Colin Kaepernick started a protest movement. The — football plplayer, rather than stand for the pledge as expected, sat and later kneeled as a silent protest against racist police brutality. US women’s soccer player Megan Rapinoe joined the protest, and mentioned that as a lesbian she’s also felt a disconnect pledging her allegiance to a country that has long hated her. Other pro athletes began kneeling too.
Now high school athletes are joining as well. A Texas fifth grader kneeled while her class recited the pledge. A California high schooler had her grades lowered in retaliation for not standing for the pledge. An entire Seattle high school football team, including vpoaches, kneeled together during the pledge.
Many Americans have expressed their displeasure with the protest, with some burning Kaepernick jersey and others calling him racial slurs. Several others have supported the protest, and sales of Kaepernick jerseys to supporters have skyrocketed him to the best selling member of his team.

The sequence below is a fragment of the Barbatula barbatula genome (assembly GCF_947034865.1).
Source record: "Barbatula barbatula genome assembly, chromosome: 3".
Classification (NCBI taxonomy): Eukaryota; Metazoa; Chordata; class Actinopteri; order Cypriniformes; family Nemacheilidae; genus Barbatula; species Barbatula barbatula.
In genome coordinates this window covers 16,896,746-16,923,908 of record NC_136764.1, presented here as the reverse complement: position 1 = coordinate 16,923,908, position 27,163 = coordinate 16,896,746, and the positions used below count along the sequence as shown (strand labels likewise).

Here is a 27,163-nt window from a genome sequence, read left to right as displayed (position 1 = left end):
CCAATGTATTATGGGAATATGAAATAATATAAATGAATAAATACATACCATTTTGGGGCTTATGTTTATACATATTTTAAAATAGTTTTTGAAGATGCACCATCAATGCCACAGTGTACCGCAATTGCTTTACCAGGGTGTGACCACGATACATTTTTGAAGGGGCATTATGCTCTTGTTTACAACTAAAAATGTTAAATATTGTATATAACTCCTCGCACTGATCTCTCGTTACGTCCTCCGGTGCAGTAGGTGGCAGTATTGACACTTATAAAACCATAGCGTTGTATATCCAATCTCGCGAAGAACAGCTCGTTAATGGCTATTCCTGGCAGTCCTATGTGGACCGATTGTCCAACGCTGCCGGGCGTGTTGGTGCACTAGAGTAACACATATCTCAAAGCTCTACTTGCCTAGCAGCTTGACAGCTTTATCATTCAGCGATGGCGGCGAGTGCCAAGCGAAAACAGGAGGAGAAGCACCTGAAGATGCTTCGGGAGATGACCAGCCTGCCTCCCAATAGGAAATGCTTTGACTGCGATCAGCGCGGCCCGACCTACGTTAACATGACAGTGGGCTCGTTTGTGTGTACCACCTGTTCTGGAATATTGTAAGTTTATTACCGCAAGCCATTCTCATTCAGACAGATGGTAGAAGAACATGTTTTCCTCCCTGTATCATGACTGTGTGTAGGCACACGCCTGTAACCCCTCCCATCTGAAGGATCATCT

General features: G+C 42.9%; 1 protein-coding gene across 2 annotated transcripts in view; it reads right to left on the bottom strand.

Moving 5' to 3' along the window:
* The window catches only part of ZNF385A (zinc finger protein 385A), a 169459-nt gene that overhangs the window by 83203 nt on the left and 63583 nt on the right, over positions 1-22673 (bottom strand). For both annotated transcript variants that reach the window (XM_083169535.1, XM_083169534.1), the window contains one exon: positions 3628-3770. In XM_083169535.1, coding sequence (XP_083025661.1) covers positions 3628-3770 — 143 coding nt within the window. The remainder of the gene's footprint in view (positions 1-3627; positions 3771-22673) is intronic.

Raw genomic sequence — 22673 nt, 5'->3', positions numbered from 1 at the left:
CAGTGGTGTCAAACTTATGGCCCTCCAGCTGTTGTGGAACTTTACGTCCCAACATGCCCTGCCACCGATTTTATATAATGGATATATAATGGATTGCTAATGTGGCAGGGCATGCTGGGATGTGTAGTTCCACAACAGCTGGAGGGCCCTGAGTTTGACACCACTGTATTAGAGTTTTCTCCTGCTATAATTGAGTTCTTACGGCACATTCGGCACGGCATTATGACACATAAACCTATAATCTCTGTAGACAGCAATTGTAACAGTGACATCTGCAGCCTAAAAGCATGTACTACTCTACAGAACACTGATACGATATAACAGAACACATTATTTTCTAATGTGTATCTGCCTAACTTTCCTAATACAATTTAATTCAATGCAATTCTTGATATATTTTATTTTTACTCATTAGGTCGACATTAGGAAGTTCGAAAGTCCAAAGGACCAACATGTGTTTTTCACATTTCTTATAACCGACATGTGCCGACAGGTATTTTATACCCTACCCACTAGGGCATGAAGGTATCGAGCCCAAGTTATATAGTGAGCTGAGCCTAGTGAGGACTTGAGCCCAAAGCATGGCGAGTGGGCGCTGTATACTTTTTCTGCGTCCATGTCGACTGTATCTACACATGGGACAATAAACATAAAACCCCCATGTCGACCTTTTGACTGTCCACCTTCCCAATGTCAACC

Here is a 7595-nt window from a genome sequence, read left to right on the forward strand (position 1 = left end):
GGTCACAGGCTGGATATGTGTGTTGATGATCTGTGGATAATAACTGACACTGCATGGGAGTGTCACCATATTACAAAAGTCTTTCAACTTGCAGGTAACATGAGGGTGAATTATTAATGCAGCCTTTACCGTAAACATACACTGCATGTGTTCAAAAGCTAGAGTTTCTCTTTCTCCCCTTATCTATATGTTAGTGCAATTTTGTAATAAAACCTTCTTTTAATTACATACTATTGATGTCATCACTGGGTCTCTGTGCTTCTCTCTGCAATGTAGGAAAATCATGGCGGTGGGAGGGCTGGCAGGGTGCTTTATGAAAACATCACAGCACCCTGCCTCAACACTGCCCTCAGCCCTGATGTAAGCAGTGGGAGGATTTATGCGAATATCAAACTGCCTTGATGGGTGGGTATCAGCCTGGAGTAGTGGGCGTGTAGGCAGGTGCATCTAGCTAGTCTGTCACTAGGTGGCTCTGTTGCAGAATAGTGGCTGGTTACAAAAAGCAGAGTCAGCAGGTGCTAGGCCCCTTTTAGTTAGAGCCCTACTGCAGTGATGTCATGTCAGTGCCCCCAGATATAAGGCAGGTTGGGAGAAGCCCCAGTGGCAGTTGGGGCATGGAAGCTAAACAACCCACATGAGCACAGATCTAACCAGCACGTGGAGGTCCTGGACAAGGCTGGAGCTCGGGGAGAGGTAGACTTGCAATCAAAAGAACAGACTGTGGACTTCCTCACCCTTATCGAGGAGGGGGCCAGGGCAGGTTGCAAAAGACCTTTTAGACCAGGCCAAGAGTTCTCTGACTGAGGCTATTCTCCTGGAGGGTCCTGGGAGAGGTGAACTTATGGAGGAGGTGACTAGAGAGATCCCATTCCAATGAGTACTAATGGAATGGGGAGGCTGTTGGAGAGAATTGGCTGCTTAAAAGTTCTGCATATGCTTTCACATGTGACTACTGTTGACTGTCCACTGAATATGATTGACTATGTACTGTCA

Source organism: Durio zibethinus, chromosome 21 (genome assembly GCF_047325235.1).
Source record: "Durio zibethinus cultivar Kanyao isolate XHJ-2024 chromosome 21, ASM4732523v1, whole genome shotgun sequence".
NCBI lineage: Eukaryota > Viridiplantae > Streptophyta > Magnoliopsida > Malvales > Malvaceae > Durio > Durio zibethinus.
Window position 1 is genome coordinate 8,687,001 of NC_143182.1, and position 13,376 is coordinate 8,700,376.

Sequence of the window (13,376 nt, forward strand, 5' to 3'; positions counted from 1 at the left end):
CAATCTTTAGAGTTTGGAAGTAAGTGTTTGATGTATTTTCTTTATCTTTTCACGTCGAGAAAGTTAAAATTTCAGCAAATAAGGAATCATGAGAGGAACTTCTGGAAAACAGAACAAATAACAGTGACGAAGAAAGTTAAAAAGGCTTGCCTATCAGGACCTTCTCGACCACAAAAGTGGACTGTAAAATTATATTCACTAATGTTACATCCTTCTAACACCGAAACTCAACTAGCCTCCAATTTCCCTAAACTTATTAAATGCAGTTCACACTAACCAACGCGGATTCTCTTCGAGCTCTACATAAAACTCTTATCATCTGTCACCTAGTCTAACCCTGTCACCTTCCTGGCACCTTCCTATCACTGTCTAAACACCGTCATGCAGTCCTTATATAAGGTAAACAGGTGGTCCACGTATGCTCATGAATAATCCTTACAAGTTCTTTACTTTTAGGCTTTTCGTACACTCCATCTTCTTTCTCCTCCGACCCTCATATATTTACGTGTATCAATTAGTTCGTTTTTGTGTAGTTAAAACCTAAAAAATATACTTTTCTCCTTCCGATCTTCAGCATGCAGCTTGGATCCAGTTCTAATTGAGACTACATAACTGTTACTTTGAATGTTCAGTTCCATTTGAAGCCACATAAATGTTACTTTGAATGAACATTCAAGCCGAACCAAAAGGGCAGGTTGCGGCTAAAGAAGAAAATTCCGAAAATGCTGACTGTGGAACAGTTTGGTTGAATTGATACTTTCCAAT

Now some schools want to force students to say the pledge, and not to engage in their constitutional right to peaceful protest. Before we get into the legality of this desire, let’s take a moment to examine the pledge and what it says. We learn to recite this as very young children and we’re all taught roughly the same cadernce.
I pledge allegiance/ to the flag/ of the United States of America/ and to the republic/ for which it stands/ one nation/ under God/ indivisible/ with liberty and justice for all.
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